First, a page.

one trick that works for us is reciting books he has heard many times. he finds that comforting. i don’t get up and read or anything like that. i just start saying the book outloud. but i don’t know if that will work for your younger baby[/font]


#12

I really like the Elizabeth Pantley approach (it is no-cry based as well) — I did a modified version that worked for us, and honeslty don’t even really remember exactly how it went…(funny how your mind “forgets” those things – like labor…) – most libraries have the book – it was recommended to me on an attachment parenting board I used to go to…it basically uses the term “wean” literally – 15min turns to 14min, next night to 13min, next night to 12…remove the breast, if baby protests, give it back…keep doing that until baby doesn’t protest – it’s involved and longer than “two nights flat” or whatever the cry it out method professes…lol, but it’s way kinder and gentler…if what you go with doesn’t work or you don’t like it, this might be worth looking into? I think the book is called “The No-Cry sleep solution” – it’s funny, I have had so much easier of a time “weaning” my 2yo and I was so much more of an AP style with her – my first I tried to do right, but paid way too much attention to others thoughts and ideas…with my 2yo, I went with my own instincts, which involved a lot more contact and holding and loving…and everything else just seemed to go with it…the weaning, the night waking, etc…


#13

If you want to keep him in your room, move his little bed to dad’s side of the big bed. Let dad comfort him at night (if he’s willing) —KCT


#14

Okay, I tried Dr. Gordon’s advice last night and it went okay, better than the previous night. Still crying but less. The method he describes leaves me feeling more peace. I did have to change one diaper. He won’t abide a wet diaper.


#15

more prayers for us both:blessyou: hope it goes well. if it does i may be inspired to start sooner than i’m planning


#16

I had trouble with my last 3 kids, and I just had to wait until they were a little older when I could reason with them. When I was pregnant and nursing, by 3 months pregnant the milk really diminished and it was easy to wean. Also, I tasted the milk and it changed taste and was no longer sweet. I don’t know why I had an easier time with the older kids, maybe I put more effort into it, but my last 3 were poor sleepers

So, this is a very individual thing I found. I don’t think there’s one answer on weaning, sleeping through the night, etc, because I had very different experiences with each one of mine and different things worked or didn’t work. I never could let anyone cry it out however.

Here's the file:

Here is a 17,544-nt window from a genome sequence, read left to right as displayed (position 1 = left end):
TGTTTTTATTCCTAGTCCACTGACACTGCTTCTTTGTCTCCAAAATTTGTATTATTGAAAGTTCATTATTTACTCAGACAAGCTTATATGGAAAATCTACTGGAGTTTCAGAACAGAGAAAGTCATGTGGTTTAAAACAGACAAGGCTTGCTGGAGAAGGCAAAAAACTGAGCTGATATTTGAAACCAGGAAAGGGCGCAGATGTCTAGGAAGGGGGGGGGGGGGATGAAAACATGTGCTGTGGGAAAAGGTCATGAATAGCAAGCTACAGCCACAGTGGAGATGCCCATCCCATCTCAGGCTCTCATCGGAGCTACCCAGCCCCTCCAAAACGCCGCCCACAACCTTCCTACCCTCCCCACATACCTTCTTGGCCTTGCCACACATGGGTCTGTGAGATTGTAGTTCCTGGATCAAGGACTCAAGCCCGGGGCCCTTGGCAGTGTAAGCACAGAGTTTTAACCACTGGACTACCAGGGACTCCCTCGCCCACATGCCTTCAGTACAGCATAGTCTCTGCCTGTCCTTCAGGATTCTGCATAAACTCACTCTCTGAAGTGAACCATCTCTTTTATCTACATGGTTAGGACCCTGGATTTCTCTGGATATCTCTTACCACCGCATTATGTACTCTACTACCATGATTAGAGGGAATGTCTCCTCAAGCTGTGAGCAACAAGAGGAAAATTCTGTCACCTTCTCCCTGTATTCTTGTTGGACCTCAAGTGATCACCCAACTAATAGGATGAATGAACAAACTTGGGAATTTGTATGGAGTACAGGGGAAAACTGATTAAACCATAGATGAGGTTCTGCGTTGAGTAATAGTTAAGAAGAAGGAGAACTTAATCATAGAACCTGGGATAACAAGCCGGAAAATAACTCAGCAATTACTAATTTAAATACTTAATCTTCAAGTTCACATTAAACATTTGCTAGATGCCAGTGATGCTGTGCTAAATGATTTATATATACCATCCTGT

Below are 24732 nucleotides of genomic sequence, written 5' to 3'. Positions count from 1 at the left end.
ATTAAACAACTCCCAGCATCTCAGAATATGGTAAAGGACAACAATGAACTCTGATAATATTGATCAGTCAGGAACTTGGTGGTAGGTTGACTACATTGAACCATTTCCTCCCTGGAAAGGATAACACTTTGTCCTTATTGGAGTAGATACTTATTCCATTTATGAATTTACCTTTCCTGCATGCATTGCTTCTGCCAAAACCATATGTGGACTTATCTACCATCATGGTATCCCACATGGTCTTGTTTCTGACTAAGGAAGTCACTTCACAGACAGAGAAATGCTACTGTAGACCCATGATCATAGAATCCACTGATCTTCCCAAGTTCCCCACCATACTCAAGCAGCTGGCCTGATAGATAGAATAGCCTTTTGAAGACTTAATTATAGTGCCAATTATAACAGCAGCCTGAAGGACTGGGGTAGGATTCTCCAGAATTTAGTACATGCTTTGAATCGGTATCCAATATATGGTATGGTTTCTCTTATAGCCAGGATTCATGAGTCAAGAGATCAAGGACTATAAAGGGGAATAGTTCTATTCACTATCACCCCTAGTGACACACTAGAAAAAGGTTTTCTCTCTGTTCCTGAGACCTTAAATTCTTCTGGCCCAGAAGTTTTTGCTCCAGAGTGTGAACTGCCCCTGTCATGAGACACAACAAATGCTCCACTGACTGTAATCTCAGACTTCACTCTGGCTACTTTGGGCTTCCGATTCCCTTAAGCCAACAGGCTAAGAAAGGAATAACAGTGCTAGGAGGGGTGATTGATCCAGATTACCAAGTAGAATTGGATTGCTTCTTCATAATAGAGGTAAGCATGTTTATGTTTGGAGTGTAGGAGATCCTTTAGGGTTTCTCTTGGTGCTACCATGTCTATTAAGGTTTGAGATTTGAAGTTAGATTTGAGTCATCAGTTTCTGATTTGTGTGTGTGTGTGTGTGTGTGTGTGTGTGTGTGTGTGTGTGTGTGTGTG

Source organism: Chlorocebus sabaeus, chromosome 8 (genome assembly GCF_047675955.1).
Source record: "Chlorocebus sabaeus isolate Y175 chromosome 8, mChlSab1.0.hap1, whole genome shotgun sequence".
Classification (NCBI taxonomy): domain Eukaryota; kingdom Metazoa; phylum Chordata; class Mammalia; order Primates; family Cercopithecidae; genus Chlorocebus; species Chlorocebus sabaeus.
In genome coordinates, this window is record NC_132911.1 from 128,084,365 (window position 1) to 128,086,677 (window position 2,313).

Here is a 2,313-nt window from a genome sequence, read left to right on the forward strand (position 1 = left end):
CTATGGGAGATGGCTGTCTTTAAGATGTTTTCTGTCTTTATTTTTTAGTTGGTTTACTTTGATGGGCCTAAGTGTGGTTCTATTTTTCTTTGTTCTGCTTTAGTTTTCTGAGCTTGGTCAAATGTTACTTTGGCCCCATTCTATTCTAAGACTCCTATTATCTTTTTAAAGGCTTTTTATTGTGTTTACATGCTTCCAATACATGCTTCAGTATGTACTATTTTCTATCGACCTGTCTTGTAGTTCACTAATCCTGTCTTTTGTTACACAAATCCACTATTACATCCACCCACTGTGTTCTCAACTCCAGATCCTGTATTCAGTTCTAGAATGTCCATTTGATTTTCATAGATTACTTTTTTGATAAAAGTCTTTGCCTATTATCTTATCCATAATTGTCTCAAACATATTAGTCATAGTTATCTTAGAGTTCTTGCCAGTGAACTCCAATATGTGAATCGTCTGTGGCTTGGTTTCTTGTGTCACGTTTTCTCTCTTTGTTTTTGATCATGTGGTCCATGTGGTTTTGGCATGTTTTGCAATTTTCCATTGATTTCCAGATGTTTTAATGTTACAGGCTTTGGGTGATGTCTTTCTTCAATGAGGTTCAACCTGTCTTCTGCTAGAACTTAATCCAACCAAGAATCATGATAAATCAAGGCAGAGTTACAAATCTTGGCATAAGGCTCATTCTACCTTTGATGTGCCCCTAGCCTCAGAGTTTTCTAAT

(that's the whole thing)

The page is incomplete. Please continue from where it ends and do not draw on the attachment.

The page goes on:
#17

[quote=mass4life]Okay, I tried Dr. Gordon’s advice last night and it went okay, better than the previous night. Still crying but less. The method he describes leaves me feeling more peace. I did have to change one diaper. He won’t abide a wet diaper.

[/quote]

Good news, I’m going to have to look that up for if I’m ever back in your shoes again!! Glad to hear you’re making some progress!!!


#18

[quote=StephanieC]I don’t know if you’ve looked into Dr. Sears or Dr. Gordon’s websites for tips. Both are attachment-parenting advocates, and whether or not that’s your style, neither one approves of “let-them-cry-it-out”, so that might reassure you.

drjaygordon.com/ap/sleep.htm

[/quote]

I just wanted to update those of you who posted answers, this system I tried worked wonderfully!! Thank you StephanieC for suggesting it. I haven’t much time to surf the internet for advice and this was great.

My little son is up to sleeping 8 hours straight, until he pees or gets thirsty. Then comes to our bed around 5:30am. He is definitely giving me more rest and I feel so much better in the daytime, and am happier with my older two children.

I hope this site helps anyone who is trying to night-wean their little one. The method leaves me feeling much more peace than cry-it-out ever could.


#19

YAY!!! I’m so happy for you! Hope your pregnancy is going well also and that you are feeling well (and rested now!) :slight_smile:


#20

Hooray! Hooray! :clapping: :dancing:
So glad things are improving, and glad to be of help. Thanks for updating–it gives us all hope!